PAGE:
The emerging norms of e-cigarette use among adolescents: A meta-ethnography of qualitative evidence

Hannah Smith*, Mark Lucherini, Amanda Amos, Sarah Hill

*Corresponding author for this work

Research output: Contribution to journalReview articlepeer-review

Abstract

While qualitative research has indicated that adolescents’ motivation for e-cigarette use is different than adults’, this body of literature has not yet been brought together and synthesised. We reviewed qualitative evidence on perceptions and uses of e-cigarettes in order to explore the emerging norms of vaping among adolescents. We searched five databases for qualitative research in October 2019 with no restrictions on date of publication or data collection. We identified fifteen papers from thirteen studies. Using a meta-ethnographic approach, we identified a spectrum of descriptive and injunctive norms of vaping across the themes of addiction; perceptions of comparative harm; parental perceptions and peer perceptions. We found addiction and perceptions of comparative harm to reflect descriptive norms, while we found clearer evidence explaining the use and non-use of e-cigarettes through parental and peer approval of vaping. However, these norms were fluid, diverse and sometimes contradictory. This review provides a resource for researchers, policymakers and practitioners to better understand the ways that emerging norms could be influenced through policy and practice.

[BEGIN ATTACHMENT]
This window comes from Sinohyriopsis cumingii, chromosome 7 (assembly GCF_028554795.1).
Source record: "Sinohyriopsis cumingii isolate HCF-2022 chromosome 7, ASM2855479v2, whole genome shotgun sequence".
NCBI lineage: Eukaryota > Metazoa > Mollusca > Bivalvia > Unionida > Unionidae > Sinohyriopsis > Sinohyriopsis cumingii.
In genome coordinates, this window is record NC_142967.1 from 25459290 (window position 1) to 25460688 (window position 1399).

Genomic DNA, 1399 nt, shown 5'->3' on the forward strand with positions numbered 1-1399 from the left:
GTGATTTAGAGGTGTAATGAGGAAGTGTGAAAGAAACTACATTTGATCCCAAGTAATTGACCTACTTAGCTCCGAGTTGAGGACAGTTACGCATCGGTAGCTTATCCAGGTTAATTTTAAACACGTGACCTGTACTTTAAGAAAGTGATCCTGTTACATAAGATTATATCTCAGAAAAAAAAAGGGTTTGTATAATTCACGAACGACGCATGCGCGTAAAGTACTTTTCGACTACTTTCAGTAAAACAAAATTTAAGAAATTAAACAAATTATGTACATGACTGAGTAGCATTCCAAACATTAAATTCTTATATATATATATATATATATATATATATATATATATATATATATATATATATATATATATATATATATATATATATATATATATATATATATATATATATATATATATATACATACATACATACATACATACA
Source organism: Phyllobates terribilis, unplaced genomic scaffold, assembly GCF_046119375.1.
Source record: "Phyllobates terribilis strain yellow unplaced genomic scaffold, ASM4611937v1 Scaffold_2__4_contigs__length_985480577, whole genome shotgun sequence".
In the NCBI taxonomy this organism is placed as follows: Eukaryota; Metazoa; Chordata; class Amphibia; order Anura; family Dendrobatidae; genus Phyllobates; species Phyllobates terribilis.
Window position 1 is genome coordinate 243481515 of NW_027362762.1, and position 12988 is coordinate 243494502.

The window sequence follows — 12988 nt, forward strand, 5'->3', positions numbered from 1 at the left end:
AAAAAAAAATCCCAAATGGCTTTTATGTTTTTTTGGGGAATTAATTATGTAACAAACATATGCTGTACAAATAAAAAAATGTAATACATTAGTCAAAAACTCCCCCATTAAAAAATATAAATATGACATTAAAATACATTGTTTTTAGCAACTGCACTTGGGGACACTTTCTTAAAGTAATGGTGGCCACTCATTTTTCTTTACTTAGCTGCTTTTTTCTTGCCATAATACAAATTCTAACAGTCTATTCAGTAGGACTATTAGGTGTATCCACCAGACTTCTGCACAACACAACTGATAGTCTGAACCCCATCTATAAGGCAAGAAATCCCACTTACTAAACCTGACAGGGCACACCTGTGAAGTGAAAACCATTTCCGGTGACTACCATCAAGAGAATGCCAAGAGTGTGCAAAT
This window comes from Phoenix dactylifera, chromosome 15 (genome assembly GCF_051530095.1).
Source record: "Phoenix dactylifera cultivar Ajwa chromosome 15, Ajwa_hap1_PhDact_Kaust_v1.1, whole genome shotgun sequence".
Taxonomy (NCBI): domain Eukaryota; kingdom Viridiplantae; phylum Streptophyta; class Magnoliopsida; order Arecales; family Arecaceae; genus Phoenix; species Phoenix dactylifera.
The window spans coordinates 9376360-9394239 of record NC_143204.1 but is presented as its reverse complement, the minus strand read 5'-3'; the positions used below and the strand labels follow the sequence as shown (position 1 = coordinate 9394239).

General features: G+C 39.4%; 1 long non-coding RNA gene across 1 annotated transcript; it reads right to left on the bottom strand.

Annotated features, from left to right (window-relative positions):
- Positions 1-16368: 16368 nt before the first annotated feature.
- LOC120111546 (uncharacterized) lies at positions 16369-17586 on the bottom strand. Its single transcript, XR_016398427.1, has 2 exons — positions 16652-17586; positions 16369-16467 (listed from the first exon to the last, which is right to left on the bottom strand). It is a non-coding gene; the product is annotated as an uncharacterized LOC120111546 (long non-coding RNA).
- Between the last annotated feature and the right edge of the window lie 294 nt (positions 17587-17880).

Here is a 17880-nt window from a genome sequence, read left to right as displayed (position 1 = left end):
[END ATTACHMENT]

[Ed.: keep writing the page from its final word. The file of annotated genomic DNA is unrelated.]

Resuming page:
Original languageEnglish
Article number103227
JournalInternational Journal of Drug Policy
Volume94
Early online date27 Mar 2021
DOIs
Publication statusPublished - Aug 2021

Keywords

  • e-cigarettes
  • qualitative research
  • smoking
  • social norms
  • systematic review
  • vaping

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